image: Alan Patient of www.plaquesoflondon.co.uk

 

Charles Francis Annesley Voysey (C F A Voysey) was born in 1857 in Yorkshire, the eldest son of Revd. Charles Voysey.

He trained in London as an architect and originally set up in practice in 1882 as a designer of wallpaper and textiles. In 1888 he was designing houses in detail, and not only designing the house but other features such as fireplaces, dressers, door handles, furniture, and the garden.

Voysey designed some large houses in Surrey. In 1894 ‘Lowicks’ near Frensham which was to be a country retreat for Member of Parliament, E J Horniman, was one of the houses which first had furniture designed by Voysey, an oak bedstead in 1895. He also designed the garden. In 1896 he designed ‘Greyfriars’ on the Hogs Back for the novelist, Julian Sturgis. In 1897 ‘New Place’ in Haslemere which was for the publisher Algernon Methuen who had changed his name from A.M.M. Stedman. In 1897 he designed ‘Norney Grange’, near Shackleford, for the Revd. Leighton Crane. Photographs were published in The British Architect in October 1899, which was two years after any working drawings were made.

Prior's Field School, designed by C Voysey, 1900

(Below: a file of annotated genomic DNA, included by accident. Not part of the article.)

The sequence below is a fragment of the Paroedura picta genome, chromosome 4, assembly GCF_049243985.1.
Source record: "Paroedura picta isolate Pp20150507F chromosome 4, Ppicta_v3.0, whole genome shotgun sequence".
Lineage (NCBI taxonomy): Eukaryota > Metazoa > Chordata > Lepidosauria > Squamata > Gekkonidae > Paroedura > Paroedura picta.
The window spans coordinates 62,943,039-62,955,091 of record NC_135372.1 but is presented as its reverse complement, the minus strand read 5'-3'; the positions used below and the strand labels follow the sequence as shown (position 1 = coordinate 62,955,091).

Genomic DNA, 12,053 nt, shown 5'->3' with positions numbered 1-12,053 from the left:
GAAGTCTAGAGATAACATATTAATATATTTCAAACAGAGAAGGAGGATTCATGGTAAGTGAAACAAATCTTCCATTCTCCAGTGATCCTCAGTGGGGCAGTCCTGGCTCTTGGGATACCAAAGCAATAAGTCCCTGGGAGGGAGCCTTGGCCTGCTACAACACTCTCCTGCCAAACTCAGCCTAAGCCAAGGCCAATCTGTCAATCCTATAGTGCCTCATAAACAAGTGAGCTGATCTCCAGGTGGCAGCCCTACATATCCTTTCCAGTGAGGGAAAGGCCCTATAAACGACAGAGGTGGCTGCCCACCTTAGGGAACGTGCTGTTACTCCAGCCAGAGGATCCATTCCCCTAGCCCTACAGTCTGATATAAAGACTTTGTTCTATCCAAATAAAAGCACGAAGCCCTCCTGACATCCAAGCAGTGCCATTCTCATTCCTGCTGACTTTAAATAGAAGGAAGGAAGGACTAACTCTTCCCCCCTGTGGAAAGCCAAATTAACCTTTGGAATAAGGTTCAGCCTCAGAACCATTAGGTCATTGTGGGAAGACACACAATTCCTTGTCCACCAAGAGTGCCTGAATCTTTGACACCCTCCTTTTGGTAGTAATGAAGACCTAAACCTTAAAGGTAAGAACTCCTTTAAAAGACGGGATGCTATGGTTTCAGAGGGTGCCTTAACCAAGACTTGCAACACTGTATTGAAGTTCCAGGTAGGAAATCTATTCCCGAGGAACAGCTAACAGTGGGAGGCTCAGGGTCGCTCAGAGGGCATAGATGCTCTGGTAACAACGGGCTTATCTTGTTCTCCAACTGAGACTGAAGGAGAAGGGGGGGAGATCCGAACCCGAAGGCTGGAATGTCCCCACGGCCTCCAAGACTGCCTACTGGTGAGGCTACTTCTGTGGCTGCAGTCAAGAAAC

In 1900 ‘Prior’s Garth’, was designed for F H Chambers, which was sold after it was built, not having been occupied, to Leonard Huxley, and where his wife, Julia Huxley, started the school, Prior’s Field. In 1902 Voysey designed ‘Vodin’ at Pyrford, where in 1904 before the house was completed he designed a motor house and electric light generating house. In 1906 ‘Littleholme’ at Guildford for his builder, G Müntzer, was designed along with the garden. The Müntzer family had built ‘Greyfriars’, ‘Norney’, ‘Vodin’ and ‘Prior’s Garth’. They also worked for Edwin Lutyens and knew Gertrude Jekyll. Jekyll featured ‘Littlehome’ in Gardens for Small Country Houses. In 1910 Voysey designed ‘The Little Barn’ at Holmbury St Mary, which was a conversion, and a few other small cottages, lodges, and additions to houses in Surrey.

Wendy Hitchmough’s book C F A Voysey shows many of the Surrey houses, and there is an article on Voysey in West Surrey Architecture 1840-2000 by Christopher Budgen.

He became master of the Art Workers’ Guild in 1924, which had been set up to unite the arts of architecture, painting, sculpture and craftsmanship in 1884, and later became part of the Arts and Crafts Movement in the late 1890s.

The Royal Institute of British Architects (RIBA) has many of his drawings. Voysey became a Fellow of RIBA in 1929, and was awarded the Gold Medal of RIBA in 1940 at the age of 83. He died on the 12th February 1941 at Winchester.

Godalming Museum © 2004

 

 

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